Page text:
Disclaimer: This blog was written before the Republican tax bill was signed into law on December 22, 2017. Please note, some information may be outdated.
We can all agree—taxes aren’t usually a subject you enjoy researching in your spare time.
But while relocation taxes aren’t the most thrilling of subjects, they are extremely important as you develop your relocation program.
Relocation taxes are treated differently than other business expenses and even provide opportunities for both you and your employee to save money on relocation expenses.
While not everyone in your organization needs to be fluent in relocation tax lingo, it’s important to have a general understanding if you’re involved in facilitating company relocations. Understanding the basics about relocation taxes can provide you with greater insight into the costs associated with relocation (for both your company and your employees), enable you to have more meaningful conversations with your relocating employees, and ultimately help you make smarter decisions about your program.
Here are 17 tax terms that you should know to build a foundational knowledge about relocation taxes.
Gross-Up: A practice where the employer calculates the amount of taxes owed on a relocation benefit, such as lump sum or direct bill, and then increases the payment amount to offset the taxes.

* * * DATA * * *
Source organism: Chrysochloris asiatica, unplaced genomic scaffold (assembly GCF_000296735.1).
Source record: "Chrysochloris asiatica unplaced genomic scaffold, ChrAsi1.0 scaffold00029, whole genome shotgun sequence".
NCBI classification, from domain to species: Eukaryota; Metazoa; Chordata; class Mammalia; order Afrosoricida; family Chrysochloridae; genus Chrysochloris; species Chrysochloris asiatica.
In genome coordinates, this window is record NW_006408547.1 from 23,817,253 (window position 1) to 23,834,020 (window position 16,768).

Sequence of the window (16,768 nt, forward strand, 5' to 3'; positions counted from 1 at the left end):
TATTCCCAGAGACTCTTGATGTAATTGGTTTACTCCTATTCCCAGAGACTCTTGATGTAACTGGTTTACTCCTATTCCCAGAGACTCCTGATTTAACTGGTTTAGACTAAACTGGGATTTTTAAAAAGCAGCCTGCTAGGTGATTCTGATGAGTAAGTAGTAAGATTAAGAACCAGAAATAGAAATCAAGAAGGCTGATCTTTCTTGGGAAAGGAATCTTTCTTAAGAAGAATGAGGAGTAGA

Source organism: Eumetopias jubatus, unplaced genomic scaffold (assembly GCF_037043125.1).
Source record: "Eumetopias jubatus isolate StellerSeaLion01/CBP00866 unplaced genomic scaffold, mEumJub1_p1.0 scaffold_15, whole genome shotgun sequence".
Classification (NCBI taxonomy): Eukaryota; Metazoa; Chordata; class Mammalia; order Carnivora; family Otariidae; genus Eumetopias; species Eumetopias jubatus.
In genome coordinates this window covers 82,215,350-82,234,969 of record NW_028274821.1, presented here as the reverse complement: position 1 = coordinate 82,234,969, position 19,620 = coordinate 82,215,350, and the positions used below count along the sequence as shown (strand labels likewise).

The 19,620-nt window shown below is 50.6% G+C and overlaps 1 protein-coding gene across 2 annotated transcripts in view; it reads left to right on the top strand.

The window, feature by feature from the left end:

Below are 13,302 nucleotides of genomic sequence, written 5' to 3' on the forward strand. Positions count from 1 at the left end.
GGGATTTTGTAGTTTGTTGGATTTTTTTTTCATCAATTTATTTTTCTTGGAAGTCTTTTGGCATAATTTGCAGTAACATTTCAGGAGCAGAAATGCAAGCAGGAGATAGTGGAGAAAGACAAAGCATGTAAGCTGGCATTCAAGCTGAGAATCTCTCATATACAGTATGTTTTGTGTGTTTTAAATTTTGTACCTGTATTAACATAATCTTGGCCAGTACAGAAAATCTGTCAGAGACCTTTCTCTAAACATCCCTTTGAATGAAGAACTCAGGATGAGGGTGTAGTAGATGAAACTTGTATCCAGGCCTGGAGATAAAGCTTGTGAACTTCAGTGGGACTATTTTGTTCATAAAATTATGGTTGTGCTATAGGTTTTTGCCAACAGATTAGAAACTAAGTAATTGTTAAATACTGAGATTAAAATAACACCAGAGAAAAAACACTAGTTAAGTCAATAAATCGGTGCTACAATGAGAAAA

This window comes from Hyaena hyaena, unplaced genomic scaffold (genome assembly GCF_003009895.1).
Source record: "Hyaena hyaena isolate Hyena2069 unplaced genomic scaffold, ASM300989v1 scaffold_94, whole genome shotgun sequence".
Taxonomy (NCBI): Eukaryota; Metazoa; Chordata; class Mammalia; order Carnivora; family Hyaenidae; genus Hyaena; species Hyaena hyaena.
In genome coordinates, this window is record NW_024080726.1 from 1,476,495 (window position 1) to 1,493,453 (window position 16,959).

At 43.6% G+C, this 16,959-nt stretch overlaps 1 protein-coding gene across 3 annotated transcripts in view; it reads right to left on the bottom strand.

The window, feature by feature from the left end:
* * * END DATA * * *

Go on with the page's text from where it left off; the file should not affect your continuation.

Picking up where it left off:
Example: If an employee is to receive a $10,000 lump sum, the employer will calculate the taxes owed, let’s say $2,000, and then increase the lump sum to $12,000. The employer then typically withholds the tax liability on behalf of the employee so the employee gets a payment of $10,000.
Withholding: A practice where the employer calculates the amount taxes owed on a benefit, such as lump sum, and then withholds that amount on behalf of the employer.
Example: If an employee receive a $10,000 lump sum, the employer will calculate the taxes owed, let’s say $2,000, and then withhold that amount from the lump sum. The employee then receives a payment of $8,000.
Tax Rates: To calculate the gross-up, employers typically use one of three common rates. These rates provide an estimate of the taxes that will be owed on a relocation benefit.
Flat Rate: When an employer defines the tax rates to be used, it’s called a flat rate. These tax rates are typically defined in the relocation policy.
Supplemental Rate: This rate is based on standard withholding rates set by specific tax authorities. The federal government has a supplemental rate and many states do as well. Even some local tax authorities have supplemental rates.
Marginal Rate: The marginal tax rate is the most accurate tax estimate. This rate uses a number of factors, including filing status and total income, to get an individual as close as possible to their actual tax bracket.
Tax Method: Once an employer determines what rates to use, they have two options when calculating the taxes: flat and inverse. Both methods can be applied to any of the three rates.
Example: An employer could use a inverse marginal approach, which would get that individual as close as possible to their tax bracket. On the contrary, they could use a flat rate and flat method, which would be an more loose estimate of the actual taxes owed.